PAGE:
Eating disorders

Friends and relationships

Eating disorders can impact many areas of life, such as family, school or social life. An eating disorder can dominate people’s lives so can also affect friendships and romantic/intimate relationships. People we spoke with often described struggling with trust and self-confidence which could cause problems, particularly in romantic relationships and with physical intimacy. Despite these issues, friends could give important practical and emotional support through recovery. It was often close friends who first noticed something might be wrong with their eating or health.
 
Friendships – highs and lows
People described becoming gradually more isolated and wanting to distance themselves from others, including friends, when they developed an eating disorder. Sometimes they compared themselves to others and felt “inferior”, “outcasts”, “lonely” and like they didn’t fit in. Charlotte said she originally started restricting her food intake because she thought everyone else was doing it and she wanted to fit in. A person’s friends were often the first to notice and raise concerns about people’s eating or health. Charlotte’s friends made her watch a video about a woman with an eating disorder to try and show her something was wrong. Nikki and Suzanne described how their friends had practically tried to “force feed” them as they had got so worried. People often felt that it hadn’t been easy for their friends to support them while ill. Friends could feel worried and helpless. It could be difficult to know how to help or what to say, especially as they were often young (in their teens).
People often lost contact with most of their friends while they were ill. They could feel too tired, taken over by their eating disorder or too low to keep up their friendships. Maria said that when she was unwell she didn’t even think about friends or social life. Rebekah described how for a whole year she cut off all social contacts, spent all her time in her bedroom and only got support from online pro-eating disorder forums. People sometimes felt their friends excluded them or spoke about them behind their backs. Hannah Z said that although her friends wanted to help her, they didn’t know how and she felt people just “edging” away from her.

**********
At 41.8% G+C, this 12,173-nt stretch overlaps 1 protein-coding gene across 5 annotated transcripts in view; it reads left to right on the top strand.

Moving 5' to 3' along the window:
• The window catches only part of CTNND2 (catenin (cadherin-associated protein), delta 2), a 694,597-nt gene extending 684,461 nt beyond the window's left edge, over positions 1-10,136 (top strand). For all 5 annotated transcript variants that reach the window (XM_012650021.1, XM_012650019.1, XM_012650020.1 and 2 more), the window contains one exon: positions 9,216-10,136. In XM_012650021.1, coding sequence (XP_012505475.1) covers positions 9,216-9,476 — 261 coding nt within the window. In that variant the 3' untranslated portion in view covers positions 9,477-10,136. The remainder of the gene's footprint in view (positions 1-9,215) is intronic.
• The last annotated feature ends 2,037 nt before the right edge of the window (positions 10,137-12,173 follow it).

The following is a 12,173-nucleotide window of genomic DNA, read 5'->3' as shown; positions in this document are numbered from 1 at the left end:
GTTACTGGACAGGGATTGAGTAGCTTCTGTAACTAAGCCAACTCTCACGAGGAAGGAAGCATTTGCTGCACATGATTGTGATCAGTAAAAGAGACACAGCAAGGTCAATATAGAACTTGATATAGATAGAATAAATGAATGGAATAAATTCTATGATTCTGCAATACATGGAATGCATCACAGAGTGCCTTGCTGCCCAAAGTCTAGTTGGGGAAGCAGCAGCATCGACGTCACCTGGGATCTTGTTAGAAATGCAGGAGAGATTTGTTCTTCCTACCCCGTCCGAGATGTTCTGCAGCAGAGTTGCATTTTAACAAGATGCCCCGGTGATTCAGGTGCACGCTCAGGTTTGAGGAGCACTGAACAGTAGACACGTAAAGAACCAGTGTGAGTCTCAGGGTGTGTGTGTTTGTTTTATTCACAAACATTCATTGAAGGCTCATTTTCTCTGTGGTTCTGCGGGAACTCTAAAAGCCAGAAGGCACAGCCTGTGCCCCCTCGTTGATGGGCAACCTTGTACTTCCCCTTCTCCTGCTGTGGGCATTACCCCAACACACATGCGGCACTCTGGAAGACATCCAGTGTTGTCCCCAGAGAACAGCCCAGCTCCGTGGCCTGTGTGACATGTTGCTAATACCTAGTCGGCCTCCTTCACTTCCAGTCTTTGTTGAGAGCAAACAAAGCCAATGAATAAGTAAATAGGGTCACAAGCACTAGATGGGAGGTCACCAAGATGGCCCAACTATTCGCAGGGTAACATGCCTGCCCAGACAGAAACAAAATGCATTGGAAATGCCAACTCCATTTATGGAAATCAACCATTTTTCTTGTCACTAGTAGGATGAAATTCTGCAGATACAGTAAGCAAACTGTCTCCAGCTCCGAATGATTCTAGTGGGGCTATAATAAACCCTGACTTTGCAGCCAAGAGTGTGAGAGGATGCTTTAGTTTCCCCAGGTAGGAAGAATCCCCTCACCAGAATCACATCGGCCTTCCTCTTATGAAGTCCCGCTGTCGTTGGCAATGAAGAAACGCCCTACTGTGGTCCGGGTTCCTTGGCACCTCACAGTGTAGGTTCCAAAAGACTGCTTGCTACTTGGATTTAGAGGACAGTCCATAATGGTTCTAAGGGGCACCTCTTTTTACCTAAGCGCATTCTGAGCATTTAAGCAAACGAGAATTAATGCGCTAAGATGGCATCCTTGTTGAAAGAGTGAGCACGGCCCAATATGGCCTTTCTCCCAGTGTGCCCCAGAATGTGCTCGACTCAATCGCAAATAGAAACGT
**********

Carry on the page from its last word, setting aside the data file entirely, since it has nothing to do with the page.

If people were admitted to hospital, they could stay for months and lose contact with friends. Many said that their “true friends” stuck by them throughout and sometimes came to visit in hospital. People could also form new friendships in hospital that could last long after leaving the unit.
People described emotional and practical ways that their friends had supported them:
 
• Helping to contact health services
• Going along to doctors’ appointments
• Helping with cooking 
• Support with eating in public 
• Just being ‘there’ for them. 
 
In recovery, friends could help with getting back into social life. Maria described how her friends helped her “out of the bubble” of mental health problems. Elizabeth said friends could help her see that her thoughts around eating were irrational. Laura said her friends “kept an eye” on her.
Some people felt “uneasy” about the past and didn’t want to talk to their friends about what had happened. Often  people still found it difficult to attend social events involving food and eating, such as meals out,  even when in recovery. (For more see  ‘Social life and public places’).
 
Telling friends about the eating disorder
 
“I’d want people to look at me and think of what I like and who I am, not what the anorexia’s made me.” Eva